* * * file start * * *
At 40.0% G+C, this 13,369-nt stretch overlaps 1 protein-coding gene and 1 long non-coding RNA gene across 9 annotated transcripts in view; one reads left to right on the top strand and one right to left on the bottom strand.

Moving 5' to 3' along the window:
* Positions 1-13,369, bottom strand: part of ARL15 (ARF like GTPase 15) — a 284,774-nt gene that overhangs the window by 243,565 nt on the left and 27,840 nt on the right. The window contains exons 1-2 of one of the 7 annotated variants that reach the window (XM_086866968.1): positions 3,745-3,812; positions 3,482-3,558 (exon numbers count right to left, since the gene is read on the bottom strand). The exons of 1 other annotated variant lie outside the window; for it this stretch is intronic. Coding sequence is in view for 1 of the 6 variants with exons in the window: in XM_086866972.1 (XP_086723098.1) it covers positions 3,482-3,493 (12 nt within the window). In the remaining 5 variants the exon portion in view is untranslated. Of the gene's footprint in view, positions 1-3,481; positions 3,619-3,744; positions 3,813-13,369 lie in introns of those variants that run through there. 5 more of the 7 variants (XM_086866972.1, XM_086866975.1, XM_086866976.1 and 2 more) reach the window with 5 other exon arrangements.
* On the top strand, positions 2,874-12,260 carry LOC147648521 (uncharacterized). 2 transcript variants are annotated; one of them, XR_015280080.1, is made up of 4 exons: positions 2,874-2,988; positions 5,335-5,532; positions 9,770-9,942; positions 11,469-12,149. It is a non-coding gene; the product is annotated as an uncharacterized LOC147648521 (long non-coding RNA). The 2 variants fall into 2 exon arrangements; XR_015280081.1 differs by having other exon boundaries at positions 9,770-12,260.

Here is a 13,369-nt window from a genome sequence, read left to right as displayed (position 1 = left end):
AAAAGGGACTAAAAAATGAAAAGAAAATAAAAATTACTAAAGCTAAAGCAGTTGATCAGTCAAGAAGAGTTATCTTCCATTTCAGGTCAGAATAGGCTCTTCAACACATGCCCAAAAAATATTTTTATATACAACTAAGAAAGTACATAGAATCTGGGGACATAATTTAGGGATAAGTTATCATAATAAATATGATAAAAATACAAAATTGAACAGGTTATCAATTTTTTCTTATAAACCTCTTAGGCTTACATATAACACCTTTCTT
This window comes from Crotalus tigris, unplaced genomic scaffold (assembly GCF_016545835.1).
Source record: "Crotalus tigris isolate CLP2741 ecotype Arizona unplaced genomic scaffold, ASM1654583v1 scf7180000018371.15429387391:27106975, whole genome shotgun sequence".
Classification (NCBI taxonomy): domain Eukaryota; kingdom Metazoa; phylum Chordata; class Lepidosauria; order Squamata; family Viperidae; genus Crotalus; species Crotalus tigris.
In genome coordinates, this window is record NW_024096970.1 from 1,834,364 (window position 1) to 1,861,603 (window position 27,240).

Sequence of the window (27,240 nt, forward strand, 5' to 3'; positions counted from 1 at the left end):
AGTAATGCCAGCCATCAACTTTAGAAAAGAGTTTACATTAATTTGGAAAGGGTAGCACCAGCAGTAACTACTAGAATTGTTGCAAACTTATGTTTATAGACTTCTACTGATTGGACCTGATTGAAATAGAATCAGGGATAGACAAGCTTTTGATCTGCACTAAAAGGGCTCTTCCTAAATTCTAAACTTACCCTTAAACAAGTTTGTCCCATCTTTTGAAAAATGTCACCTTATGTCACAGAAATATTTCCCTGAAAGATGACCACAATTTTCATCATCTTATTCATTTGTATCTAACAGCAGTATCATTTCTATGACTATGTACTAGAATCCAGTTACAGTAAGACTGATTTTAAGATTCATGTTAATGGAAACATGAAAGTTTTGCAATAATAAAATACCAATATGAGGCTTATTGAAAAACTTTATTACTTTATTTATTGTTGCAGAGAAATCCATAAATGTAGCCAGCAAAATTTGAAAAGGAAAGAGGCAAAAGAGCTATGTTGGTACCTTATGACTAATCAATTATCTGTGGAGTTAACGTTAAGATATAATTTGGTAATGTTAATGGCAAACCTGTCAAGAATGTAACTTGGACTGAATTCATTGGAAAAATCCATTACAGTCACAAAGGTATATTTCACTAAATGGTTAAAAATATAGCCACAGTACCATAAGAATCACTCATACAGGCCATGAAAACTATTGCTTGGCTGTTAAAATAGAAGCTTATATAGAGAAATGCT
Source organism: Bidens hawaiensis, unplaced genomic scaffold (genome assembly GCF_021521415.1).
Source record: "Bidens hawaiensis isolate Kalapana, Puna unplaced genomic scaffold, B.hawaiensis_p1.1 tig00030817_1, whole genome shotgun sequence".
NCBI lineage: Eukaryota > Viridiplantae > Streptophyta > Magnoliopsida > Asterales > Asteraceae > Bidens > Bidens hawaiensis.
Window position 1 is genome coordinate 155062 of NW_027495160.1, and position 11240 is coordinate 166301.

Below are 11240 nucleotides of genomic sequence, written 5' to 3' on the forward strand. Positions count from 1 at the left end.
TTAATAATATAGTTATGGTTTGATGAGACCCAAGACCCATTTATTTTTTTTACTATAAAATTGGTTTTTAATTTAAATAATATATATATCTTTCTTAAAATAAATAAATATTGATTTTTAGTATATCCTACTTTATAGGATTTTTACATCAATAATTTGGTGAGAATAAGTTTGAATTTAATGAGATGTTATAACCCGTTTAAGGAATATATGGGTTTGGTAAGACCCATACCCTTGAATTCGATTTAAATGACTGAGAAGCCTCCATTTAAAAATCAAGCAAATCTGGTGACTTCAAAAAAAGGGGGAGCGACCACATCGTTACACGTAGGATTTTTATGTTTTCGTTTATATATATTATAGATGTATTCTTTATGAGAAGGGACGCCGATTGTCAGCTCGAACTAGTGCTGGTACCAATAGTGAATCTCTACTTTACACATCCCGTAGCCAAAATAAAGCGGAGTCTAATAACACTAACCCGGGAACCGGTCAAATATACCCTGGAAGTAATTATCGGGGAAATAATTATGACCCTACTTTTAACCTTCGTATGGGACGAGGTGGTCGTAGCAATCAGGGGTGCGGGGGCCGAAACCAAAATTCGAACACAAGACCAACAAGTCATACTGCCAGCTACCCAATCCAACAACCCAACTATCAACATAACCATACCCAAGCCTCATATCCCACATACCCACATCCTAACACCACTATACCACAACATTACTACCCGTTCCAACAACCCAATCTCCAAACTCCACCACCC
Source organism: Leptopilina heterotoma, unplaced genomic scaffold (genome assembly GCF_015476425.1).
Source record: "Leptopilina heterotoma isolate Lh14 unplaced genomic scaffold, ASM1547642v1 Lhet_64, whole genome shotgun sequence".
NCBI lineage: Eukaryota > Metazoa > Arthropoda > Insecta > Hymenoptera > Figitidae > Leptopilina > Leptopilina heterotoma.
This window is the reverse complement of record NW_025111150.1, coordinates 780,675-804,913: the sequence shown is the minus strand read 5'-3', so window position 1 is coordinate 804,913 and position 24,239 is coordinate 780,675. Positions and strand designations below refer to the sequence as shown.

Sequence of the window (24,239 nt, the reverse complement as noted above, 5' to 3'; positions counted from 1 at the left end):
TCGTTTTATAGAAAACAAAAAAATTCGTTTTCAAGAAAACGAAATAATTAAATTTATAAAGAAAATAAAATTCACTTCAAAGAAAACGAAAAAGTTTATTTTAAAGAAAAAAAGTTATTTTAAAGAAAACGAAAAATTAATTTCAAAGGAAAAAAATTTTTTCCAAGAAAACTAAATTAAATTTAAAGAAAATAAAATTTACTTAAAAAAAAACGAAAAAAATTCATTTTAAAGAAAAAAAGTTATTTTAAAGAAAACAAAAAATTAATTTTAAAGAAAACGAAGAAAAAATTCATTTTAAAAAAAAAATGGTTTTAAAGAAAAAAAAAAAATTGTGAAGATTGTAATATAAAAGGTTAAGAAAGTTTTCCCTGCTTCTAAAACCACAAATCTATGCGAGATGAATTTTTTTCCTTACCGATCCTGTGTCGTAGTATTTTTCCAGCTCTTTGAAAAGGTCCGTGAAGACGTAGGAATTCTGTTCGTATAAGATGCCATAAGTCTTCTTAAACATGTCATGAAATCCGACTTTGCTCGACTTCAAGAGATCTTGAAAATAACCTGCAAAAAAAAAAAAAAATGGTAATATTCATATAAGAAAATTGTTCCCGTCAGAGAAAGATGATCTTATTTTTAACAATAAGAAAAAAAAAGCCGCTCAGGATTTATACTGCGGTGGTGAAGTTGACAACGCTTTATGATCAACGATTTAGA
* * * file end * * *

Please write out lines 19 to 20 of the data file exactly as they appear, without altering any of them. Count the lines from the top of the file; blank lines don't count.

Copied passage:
Source organism: Leptopilina heterotoma, unplaced genomic scaffold (genome assembly GCF_015476425.1).
Source record: "Leptopilina heterotoma isolate Lh14 unplaced genomic scaffold, ASM1547642v1 Lhet_64, whole genome shotgun sequence".